Introduced in 2005, DBSS offers a more visually-pleasing HDB block, for a higher price. However, the units inside were still the same, ranging from standard 3-5 room flats.

    Trivelis @ Clementi Source


    Quite chio right, compared to our standard HDB blocks.


    Originally tailored for the sandwiched class, this initiative proved to only be somewhat successful.

    • Sandwiched class refers to people who earned more than the income ceiling for public housing, but less than what they could afford to sustainably live in private housing.


    Joe Bastianich holding 2 buns to his ears and asking 'what do you call this sandwich?';


    The initiative was suspended in 2011 after backlash about its exuberant prices, setting 5-room units at the price of $880,000. Since HDB wasn’t in charge of controlling the price, reception to this turned sour and eventually led to this scheme being stopped.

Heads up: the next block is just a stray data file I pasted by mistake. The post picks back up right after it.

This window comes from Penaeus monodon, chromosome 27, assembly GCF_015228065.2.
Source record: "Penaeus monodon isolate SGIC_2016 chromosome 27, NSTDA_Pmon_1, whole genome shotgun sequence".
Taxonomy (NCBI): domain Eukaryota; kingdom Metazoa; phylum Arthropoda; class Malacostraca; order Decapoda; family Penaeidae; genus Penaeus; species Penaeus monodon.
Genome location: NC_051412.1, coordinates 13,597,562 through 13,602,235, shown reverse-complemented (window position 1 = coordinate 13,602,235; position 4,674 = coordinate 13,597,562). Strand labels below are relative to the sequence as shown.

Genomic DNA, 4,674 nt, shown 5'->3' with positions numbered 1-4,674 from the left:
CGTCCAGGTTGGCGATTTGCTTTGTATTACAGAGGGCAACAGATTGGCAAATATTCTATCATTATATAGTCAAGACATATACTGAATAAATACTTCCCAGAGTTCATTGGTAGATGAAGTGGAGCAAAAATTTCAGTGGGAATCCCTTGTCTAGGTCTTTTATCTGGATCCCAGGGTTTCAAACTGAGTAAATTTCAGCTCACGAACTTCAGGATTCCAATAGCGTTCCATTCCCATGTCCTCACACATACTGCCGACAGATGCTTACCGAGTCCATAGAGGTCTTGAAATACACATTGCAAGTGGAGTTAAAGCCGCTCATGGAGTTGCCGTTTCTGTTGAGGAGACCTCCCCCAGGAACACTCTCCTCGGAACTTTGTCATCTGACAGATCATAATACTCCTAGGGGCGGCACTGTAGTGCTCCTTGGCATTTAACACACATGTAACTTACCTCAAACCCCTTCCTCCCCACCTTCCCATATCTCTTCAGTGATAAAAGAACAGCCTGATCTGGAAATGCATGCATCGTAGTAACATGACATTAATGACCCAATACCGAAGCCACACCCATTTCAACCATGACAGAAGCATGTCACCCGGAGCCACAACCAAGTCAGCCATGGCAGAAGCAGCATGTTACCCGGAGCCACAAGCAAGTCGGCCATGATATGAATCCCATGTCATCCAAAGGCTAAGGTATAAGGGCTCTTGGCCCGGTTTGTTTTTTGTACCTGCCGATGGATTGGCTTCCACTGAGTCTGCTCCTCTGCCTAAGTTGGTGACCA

Rooms included: Ranging from 3-5 room units
    Average room size: 60-110sqm
    Income restrictions: $14,000-$16,000 for couples
    Where you can find these units: There were only 13 DBSS projects, which you can see here for a complete list.

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  1. Maisonettes

    The concept of having stairs in a public house left me bewildered when I was a young child.

    Then again, I was bewildered by the type of aliens Ben 10 could transform into.


    Currently no longer in production, a maisonette is probably the cheapest option for a house with a flight of stairs in it. That being said, that is the unique feature that sets apart the maisonette and most other types of public housing.


    A shot of a maisonette

    Source


    Not only do the stairs offer some sense of privacy when guests come over (because bedrooms are on the upper level), but simultaneously offer so much more space that only a few others can provide.

    A typical maisonette consists of 3 bedrooms, with 3 bathrooms.


    Rooms included: 1 Master bedroom (w/ ensuite bathroom), 2 bedrooms, 2 common bathrooms, 1 kitchen, living room, 1 storage